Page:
Social Progress Imperative
Deloitte's strategic partnership with SPI
Deloitte is committed to making an impact that matters in society. Yet complex societal challenges demand collaboration. No one sector can do it alone. Deloitte Global and its member firms are working with Social Progress Imperative, a non-profit committed to change the way we measure what matters most.
Who are the Social Progress Imperative?
SPI are an NGO focused on measuring and advancing social progress, led by Michael Green. They are committed to improving lives through the provision of robust, holistic and innovative measurement tools that equip leaders and change makers in business, government and civil society to advance progress. Original collaborators, who now sit on the Advisory Board and Board of Directors respectively, include Harvard Business School Professor Michael Porter and Economist US Business Editor and New York Bureau Chief Matthew Bishop.
What is the Social Progress Index?
Relying only on a country’s GDP as the measure of progress provides an incomplete picture of human and societal development. Designed to complement GDP, the Social Progress Index provides an authoritative view on the things that matter most to people, across three dimensions:
- Basic Human Needs – such as water and shelter
- Foundations of Wellbeing – such as health and education
- Opportunity – equality and personal rights
The Social Progress Index uses 50+ societal and environmental indicators to measure 133 countries, covering 94% of the world’s population.
Custom, subnational indices also provide tailored, local measurement allowing highly targeted investment and intervention, examples include:
- EU Regional Index – measuring 272 regions across the European Union
- Colombian Cities Index – measuring 10 cities with a detailed district level social progress map of Bogota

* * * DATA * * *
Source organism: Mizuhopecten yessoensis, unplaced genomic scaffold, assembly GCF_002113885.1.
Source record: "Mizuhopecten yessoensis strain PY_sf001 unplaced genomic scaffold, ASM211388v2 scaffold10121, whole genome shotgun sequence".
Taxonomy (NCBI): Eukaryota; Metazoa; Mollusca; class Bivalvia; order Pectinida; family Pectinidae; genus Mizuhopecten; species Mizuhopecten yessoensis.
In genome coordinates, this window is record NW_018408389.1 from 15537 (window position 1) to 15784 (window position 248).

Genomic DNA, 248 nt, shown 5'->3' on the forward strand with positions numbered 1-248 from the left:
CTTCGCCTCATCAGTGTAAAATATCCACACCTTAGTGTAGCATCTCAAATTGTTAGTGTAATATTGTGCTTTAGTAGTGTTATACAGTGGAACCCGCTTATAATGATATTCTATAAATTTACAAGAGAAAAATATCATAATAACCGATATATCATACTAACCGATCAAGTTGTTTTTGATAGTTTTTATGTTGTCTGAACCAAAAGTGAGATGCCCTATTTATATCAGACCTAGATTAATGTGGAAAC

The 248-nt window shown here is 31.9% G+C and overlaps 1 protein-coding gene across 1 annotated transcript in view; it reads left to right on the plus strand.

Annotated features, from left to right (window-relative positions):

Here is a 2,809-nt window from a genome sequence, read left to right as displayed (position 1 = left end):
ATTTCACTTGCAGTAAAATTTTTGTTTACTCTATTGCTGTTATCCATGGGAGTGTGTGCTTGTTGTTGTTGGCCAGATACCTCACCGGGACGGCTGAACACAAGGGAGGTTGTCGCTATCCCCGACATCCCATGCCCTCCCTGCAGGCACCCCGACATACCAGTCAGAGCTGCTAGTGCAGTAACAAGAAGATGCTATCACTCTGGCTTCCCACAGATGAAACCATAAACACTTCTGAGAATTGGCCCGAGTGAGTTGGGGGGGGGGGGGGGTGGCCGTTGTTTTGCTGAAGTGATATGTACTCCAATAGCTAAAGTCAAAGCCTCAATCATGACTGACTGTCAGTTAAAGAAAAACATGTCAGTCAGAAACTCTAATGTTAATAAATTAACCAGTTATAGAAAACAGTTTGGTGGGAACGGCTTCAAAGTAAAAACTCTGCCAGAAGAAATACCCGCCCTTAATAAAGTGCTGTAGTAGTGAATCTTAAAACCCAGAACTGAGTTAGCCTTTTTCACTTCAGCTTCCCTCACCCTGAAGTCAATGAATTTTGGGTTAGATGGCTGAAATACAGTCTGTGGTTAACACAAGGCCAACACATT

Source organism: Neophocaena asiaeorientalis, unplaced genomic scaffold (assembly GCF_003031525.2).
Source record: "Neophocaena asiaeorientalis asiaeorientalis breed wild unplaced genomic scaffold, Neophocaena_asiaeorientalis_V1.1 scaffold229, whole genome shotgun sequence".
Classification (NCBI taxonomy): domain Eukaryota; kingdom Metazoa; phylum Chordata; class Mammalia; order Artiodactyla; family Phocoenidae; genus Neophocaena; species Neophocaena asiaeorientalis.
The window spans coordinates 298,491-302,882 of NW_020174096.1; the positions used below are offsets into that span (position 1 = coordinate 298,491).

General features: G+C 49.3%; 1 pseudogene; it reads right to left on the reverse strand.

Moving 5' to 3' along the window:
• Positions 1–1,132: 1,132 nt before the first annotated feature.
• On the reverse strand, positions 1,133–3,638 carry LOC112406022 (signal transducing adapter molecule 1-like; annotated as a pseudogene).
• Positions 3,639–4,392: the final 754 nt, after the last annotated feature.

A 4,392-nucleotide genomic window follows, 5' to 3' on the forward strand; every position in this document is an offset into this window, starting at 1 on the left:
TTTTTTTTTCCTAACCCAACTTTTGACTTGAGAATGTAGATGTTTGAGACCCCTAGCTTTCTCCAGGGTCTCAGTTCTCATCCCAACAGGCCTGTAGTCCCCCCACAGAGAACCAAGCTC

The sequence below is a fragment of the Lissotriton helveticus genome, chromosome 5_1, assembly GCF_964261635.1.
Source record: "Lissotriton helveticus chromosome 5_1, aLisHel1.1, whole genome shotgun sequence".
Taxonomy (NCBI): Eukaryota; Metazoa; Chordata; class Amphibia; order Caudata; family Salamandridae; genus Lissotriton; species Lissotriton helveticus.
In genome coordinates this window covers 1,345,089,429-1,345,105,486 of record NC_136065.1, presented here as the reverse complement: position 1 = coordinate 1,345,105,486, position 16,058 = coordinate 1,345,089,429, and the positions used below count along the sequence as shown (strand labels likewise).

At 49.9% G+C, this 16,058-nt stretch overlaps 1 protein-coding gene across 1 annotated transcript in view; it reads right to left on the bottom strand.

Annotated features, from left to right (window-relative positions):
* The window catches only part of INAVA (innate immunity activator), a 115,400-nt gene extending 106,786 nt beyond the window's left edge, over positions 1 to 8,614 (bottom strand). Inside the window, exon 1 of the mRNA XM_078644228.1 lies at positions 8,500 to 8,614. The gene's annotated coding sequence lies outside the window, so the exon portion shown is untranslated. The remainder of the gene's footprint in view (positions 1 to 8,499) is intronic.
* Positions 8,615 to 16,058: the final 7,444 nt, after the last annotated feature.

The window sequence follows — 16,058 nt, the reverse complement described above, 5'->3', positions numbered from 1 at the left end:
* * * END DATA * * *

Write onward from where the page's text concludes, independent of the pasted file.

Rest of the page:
- Amazon Communities Index – measuring communities where the supply chain of Coca-Cola and Natura operate
How does the Social Progress Index make an impact?
The Social Progress Index:
- Empowers leaders to convene all the right local actors, global partners, and subject-matter experts necessary to develop and deploy meaningful solutions, through collaborations.
- Develops a common language which government, business and civil society can use to communicate with each other more clearly on the issues that matter.
- Enables leaders to systematically identify and prioritize issues through the Social Progress Index as well as through regional, local and community level social progress indices.
- Acts as a road map to guide leaders’ resourcing, collaboration and investment decisions.
What is The People’s Report Card?
The People’s Report Card charts progress toward the UN Sustainable Development Goals, at a global and national level. It is the result of a collaboration between Global Citizen, a social action platform, and Social Progress Imperative. Launched at the Social Good Summit during UN General Assembly week in September 2016, and powered by the Social Progress Index, the People’s Report Card aims to generate and align campaigning and advocacy toward the leaders responsible for delivering on the SDGs. The methodology, indicators, press release and FAQs are available for further reading.